With any and every European leader talking unilaterally (and only one worth listening to, given the market's reactions), we ask and answer what should investors expect from the forthcoming EU Summit and what are the investment implications? Morgan Stanley's Arnaud Mares offers a succinct analysis of the three key axes being debated around the 'banking union' premise: a European Deposit Guarantee Scheme (DGS); a Common rule book and European level bank supervisor; and a federal resolution regime (and, in some proposals, a federal recapitalisation vehicle). The base-case view is that the current set of EU banking union proposals, whilst directionally helpful, are too long-term or too timid to address the 'crisis' with supervision stratified and insufficiently federal leading investment implications of little meaningful relief in Eurozone banking and sovereign credit markets. Recent comments from European ministers suggest that the path to federalized Banking Union will be far from an easy one, given the tightly interconnected federal debate.
Scorecard on European initiatives to be discussed at the June 29 summit
The current proposals revolve around three poles:
1) Deposit Guarantee Scheme:
The current deposit insurance proposal is essentially a patchwork quilt of national schemes with a European backstop rather than a truly federal scheme so pressure on the weakest sovereigns (and banking systems) would persist. We believe a truly federal scheme would be a far better outcome.
2) Common rule book and single European level bank supervisor
A consequence of federalisation of banking is a common rule book and European level supervisor; again, there are competing proposals. We believe that investors should also not underestimate the need for federal level supervision of the banking systems hould a federal guarantee be put in place. Given the very natural domestic vested interests in banking systems (domestic lending, buying sovereign debt and so on), we should not underestimate the potential opposition.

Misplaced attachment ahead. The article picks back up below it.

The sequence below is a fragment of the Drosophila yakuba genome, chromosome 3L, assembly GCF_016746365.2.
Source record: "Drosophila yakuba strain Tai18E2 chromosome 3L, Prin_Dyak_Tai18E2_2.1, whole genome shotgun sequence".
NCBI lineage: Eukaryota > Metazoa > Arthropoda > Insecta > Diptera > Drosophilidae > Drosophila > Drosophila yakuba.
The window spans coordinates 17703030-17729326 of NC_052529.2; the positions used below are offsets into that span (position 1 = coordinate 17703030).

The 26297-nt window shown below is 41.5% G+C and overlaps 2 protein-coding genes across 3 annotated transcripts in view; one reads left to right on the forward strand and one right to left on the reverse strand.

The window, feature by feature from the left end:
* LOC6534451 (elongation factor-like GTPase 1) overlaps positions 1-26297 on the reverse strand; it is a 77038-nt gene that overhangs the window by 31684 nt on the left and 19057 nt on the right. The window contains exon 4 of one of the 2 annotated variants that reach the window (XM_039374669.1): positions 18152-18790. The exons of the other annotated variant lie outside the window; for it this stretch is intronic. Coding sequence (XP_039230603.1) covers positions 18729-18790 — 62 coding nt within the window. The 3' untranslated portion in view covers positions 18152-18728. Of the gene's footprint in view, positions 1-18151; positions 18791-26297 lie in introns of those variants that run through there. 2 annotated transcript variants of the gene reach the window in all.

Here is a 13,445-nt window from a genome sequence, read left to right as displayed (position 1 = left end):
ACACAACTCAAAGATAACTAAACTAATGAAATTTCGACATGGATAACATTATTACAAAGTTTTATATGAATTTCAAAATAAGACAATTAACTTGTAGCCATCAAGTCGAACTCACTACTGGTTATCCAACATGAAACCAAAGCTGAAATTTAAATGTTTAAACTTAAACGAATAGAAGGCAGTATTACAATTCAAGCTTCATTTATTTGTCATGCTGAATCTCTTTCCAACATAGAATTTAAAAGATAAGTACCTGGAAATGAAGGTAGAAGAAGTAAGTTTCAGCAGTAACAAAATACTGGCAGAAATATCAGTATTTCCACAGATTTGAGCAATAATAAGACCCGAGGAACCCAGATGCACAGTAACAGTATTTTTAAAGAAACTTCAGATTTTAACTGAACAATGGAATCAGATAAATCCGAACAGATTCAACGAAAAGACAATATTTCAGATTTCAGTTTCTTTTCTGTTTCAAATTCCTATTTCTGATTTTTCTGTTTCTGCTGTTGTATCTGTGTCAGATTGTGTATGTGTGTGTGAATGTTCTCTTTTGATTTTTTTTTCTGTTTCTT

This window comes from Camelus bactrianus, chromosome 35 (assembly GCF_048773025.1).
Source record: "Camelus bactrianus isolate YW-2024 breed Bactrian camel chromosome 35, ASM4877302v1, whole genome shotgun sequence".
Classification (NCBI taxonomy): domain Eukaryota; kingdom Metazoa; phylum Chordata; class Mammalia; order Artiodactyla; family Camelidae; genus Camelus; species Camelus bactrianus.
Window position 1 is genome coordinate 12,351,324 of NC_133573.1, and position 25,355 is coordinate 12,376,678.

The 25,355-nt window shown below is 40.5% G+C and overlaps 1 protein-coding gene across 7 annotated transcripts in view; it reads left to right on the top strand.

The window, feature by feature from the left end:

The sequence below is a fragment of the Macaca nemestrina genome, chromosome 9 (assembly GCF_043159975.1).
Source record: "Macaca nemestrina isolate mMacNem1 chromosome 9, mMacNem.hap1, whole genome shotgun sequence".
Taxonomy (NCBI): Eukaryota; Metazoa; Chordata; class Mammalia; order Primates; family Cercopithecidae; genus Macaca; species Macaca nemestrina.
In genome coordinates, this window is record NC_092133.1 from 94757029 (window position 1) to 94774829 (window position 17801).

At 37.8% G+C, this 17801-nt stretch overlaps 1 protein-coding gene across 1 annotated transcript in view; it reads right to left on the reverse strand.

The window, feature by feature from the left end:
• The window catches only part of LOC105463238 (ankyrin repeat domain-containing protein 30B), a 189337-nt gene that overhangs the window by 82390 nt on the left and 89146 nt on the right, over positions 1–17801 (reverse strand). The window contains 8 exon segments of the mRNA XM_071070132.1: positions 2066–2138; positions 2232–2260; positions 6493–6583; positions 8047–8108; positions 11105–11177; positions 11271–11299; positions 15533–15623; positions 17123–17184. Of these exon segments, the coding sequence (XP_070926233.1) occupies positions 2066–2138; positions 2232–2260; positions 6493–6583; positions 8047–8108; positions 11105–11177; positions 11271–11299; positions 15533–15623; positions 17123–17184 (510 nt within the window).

3) Common resolution regime and potential for crisis recapitalization vehicle
We critically need to see a way to resolve – and support – institutions. The current proposals have much to commend them over a 10 year point of view. But our discussions with regulators underscore that the tools and ability to address the resolution of a large institution in today’s stress environment feels highly unlikely.
And the various scenarios play out as follows:
- Our base case view is that the current set of EU banking union proposals, whilst directionally helpful, are too long-term or too timid to address the 'crisis'. In our base case, national deposit guarantee schemes are likely to remain national but with European-level bridge loans. No provision is likely to be made for the ESM to recap banks directly (which the ECB and we think advisable to reduce the sovereign-bank doom loop). Supervision would be stratified and insufficiently federal. Clearly the investment implications need to be dovetailed with other fiscal measures, but we think there will be little meaningful relief in markets from this base case and we would continue to be cautious on Eurozone banks and sovereigns.
- Our bull case revolves around the ESM being able to intervene directly in banks, ECB being the lead supervisor for all Eurozone banks and Euro-outs having some safeguards. This, alongside other proposals, could be a game changer and lead us to be far more constructive on sovereigns and banks.
- Our bear case revolves around little progress being made on the three key axes. We think the risks of even greater bail-outs being needed and the 35% chance of Eurozone divorce that we laid out in a prior note would be most heightened in this scenario. Investment implications would be most negative in this scenario.
Recent comments from European ministers suggest that the path to federalized Banking Union will be far from an easy one, given the tightly interconnected federal debate.
- “The question of a banking union is very tightly connected to the question of the other themes we are considering, for example a fiscal union,” “It makes little sense to single out the banking sector when talking about mutualization of debt, without taking the rest into account.” “It’s important that a banking union doesn’t lead to euro bonds by the back door, for example when a bank is active in financing the government and then that bank enjoys a common debt guarantee,” Jens Weidmann, Bundesbank, Bloomberg, June 25, 2012
- "Whoever is footing the bill must also have a right of control, particularly when it comes to the large sums that are seen in banking crises", Sabine Lautenschlaeger, Vice President of Bundesbank, (June 12, 2012).
- “We cannot push through a banking union when the French have just cut their retirement age to 60 and we have raised ours to 67.” Senior Dutch politician cited in FT (June 11, 2012).
- "It seems to me absurd that our deposit protection schemes, which were built over many years, should be used for insuring savings deposits in euro-zone crisis countries," Christian Brand, President of Germany's Federal Association of Public Banks (June 11th 2012).
- “It is important to develop EU banking regulations and supervision and to safeguard depositors. However Finland cannot accept a banking union based on shared responsibility.”, Jutta Urpilainen, Finnish Finance Minister (13th June, 2012).